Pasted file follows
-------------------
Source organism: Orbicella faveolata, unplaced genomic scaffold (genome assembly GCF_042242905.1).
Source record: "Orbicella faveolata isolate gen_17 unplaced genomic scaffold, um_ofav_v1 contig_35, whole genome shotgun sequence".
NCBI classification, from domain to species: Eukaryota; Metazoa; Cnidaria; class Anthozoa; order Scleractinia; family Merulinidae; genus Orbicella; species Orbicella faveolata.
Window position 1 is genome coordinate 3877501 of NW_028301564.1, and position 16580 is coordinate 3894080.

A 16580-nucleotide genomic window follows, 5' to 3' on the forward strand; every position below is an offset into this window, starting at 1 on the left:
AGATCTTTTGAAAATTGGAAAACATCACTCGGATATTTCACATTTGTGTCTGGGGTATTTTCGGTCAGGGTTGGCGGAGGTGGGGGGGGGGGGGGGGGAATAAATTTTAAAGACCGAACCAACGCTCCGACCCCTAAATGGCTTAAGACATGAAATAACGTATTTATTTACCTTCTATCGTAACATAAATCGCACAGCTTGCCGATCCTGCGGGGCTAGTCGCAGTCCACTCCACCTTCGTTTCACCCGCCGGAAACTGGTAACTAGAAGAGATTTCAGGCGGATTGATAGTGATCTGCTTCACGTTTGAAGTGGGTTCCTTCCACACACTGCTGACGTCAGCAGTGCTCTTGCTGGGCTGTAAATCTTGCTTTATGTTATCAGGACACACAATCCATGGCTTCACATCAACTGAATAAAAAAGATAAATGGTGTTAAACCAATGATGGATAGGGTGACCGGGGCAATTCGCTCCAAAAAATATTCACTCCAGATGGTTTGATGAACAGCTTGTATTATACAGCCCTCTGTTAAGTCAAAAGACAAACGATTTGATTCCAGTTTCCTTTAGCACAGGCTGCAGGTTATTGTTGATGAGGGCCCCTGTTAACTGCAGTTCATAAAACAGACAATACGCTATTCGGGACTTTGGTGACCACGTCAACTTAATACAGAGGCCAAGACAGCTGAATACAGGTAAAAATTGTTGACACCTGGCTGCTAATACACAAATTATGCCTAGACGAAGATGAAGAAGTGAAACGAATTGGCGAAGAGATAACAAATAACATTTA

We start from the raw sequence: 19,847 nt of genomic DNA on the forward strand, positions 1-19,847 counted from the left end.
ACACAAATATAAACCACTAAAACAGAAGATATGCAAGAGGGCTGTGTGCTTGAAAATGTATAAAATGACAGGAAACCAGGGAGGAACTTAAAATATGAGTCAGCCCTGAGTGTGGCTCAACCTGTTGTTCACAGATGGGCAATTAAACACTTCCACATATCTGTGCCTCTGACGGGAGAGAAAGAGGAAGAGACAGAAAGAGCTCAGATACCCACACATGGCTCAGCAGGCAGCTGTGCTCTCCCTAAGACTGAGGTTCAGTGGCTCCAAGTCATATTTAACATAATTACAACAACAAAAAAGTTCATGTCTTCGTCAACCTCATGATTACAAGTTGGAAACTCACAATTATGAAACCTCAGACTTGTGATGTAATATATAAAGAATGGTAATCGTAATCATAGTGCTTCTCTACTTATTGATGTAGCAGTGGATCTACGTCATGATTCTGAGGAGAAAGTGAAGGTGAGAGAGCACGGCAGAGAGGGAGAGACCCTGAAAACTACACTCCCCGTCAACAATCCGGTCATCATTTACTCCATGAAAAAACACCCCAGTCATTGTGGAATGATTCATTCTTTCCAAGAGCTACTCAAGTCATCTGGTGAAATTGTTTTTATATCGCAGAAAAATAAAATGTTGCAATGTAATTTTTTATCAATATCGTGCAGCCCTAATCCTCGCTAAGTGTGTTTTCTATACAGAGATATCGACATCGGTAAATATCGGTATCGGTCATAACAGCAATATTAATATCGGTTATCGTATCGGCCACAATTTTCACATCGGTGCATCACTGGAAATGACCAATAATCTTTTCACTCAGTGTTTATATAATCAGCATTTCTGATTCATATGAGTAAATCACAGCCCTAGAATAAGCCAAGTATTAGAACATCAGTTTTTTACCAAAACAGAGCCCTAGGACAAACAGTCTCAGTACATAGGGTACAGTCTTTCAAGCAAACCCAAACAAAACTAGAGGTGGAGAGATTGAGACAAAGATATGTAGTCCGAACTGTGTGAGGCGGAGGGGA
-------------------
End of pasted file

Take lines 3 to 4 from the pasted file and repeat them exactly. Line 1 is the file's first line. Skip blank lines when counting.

NCBI classification, from domain to species: Eukaryota; Metazoa; Cnidaria; class Anthozoa; order Scleractinia; family Merulinidae; genus Orbicella; species Orbicella faveolata.
Window position 1 is genome coordinate 3877501 of NW_028301564.1, and position 16580 is coordinate 3894080.